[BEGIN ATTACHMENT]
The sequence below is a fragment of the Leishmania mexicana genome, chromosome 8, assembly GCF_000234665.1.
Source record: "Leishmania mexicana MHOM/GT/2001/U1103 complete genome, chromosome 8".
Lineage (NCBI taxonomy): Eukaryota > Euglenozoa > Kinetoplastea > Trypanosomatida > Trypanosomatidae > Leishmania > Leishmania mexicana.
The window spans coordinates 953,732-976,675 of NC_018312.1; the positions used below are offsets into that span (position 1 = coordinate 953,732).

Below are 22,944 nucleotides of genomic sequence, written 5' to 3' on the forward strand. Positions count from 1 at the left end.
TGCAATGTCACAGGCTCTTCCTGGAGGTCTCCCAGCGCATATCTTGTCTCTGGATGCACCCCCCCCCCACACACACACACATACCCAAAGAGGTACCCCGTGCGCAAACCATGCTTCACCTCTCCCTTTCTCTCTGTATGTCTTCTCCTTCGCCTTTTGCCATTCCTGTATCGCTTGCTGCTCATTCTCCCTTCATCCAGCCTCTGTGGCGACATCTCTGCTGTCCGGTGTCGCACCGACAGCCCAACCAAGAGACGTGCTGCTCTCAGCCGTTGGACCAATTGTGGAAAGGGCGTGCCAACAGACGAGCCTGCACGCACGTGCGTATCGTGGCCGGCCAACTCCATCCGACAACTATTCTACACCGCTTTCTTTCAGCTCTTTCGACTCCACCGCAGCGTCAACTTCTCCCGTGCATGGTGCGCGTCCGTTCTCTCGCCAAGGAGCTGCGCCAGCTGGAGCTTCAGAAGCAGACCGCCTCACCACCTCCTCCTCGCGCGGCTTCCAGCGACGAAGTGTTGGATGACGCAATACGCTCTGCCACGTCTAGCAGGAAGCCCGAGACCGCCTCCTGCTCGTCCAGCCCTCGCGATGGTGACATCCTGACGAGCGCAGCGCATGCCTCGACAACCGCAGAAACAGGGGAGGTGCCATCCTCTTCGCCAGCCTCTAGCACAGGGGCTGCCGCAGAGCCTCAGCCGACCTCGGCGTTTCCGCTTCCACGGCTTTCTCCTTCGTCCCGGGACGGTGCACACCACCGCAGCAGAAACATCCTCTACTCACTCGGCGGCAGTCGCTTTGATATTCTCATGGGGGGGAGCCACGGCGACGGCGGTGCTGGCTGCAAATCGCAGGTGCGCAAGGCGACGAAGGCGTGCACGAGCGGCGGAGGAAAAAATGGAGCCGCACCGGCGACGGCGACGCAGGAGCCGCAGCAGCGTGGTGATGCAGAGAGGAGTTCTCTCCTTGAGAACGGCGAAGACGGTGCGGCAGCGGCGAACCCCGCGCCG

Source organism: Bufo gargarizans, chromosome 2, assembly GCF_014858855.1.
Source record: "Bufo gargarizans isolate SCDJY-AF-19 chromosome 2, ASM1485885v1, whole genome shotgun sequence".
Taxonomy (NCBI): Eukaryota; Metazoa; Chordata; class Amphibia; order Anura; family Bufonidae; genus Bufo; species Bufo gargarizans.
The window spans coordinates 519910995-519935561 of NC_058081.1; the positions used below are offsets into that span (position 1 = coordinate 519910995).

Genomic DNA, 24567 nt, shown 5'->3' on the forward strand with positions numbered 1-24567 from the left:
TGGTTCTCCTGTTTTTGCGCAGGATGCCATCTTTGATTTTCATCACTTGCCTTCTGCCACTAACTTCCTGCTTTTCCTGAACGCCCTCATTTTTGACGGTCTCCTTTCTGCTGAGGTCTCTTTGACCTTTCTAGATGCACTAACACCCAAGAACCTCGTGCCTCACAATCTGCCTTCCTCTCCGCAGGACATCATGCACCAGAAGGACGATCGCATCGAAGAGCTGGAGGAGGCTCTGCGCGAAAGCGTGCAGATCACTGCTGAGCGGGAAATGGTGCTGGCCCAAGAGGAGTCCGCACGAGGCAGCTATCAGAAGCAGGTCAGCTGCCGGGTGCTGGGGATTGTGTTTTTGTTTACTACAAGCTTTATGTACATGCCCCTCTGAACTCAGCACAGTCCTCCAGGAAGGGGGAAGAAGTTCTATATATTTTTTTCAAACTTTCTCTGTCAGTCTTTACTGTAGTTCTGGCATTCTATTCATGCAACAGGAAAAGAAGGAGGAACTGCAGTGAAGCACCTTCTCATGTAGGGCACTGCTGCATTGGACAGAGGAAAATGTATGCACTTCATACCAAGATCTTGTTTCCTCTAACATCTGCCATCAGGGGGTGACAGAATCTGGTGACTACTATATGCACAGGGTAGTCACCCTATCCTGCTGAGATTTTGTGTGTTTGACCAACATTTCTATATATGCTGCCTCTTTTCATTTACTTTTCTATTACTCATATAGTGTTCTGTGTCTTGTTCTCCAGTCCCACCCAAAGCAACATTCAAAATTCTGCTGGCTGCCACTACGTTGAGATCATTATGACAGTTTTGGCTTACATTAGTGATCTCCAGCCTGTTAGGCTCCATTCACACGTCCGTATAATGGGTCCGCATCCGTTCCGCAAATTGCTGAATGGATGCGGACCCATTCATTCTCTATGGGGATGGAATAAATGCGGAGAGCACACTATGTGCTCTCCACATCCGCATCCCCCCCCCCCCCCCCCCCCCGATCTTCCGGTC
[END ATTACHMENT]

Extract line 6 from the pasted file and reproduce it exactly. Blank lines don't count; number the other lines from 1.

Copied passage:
TGCAATGTCACAGGCTCTTCCTGGAGGTCTCCCAGCGCATATCTTGTCTCTGGATGCACCCCCCCCCCACACACACACACATACCCAAAGAGGTACCCCGTGCGCAAACCATGCTTCACCTCTCCCTTTCTCTCTGTATGTCTTCTCCTTCGCCTTTTGCCATTCCTGTATCGCTTGCTGCTCATTCTCCCTTCATCCAGCCTCTGTGGCGACATCTCTGCTGTCCGGTGTCGCACCGACAGCCCAACCAAGAGACGTGCTGCTCTCAGCCGTTGGACCAATTGTGGAAAGGGCGTGCCAACAGACGAGCCTGCACGCACGTGCGTATCGTGGCCGGCCAACTCCATCCGACAACTATTCTACACCGCTTTCTTTCAGCTCTTTCGACTCCACCGCAGCGTCAACTTCTCCCGTGCATGGTGCGCGTCCGTTCTCTCGCCAAGGAGCTGCGCCAGCTGGAGCTTCAGAAGCAGACCGCCTCACCACCTCCTCCTCGCGCGGCTTCCAGCGACGAAGTGTTGGATGACGCAATACGCTCTGCCACGTCTAGCAGGAAGCCCGAGACCGCCTCCTGCTCGTCCAGCCCTCGCGATGGTGACATCCTGACGAGCGCAGCGCATGCCTCGACAACCGCAGAAACAGGGGAGGTGCCATCCTCTTCGCCAGCCTCTAGCACAGGGGCTGCCGCAGAGCCTCAGCCGACCTCGGCGTTTCCGCTTCCACGGCTTTCTCCTTCGTCCCGGGACGGTGCACACCACCGCAGCAGAAACATCCTCTACTCACTCGGCGGCAGTCGCTTTGATATTCTCATGGGGGGGAGCCACGGCGACGGCGGTGCTGGCTGCAAATCGCAGGTGCGCAAGGCGACGAAGGCGTGCACGAGCGGCGGAGGAAAAAATGGAGCCGCACCGGCGACGGCGACGCAGGAGCCGCAGCAGCGTGGTGATGCAGAGAGGAGTTCTCTCCTTGAGAACGGCGAAGACGGTGCGGCAGCGGCGAACCCCGCGCCG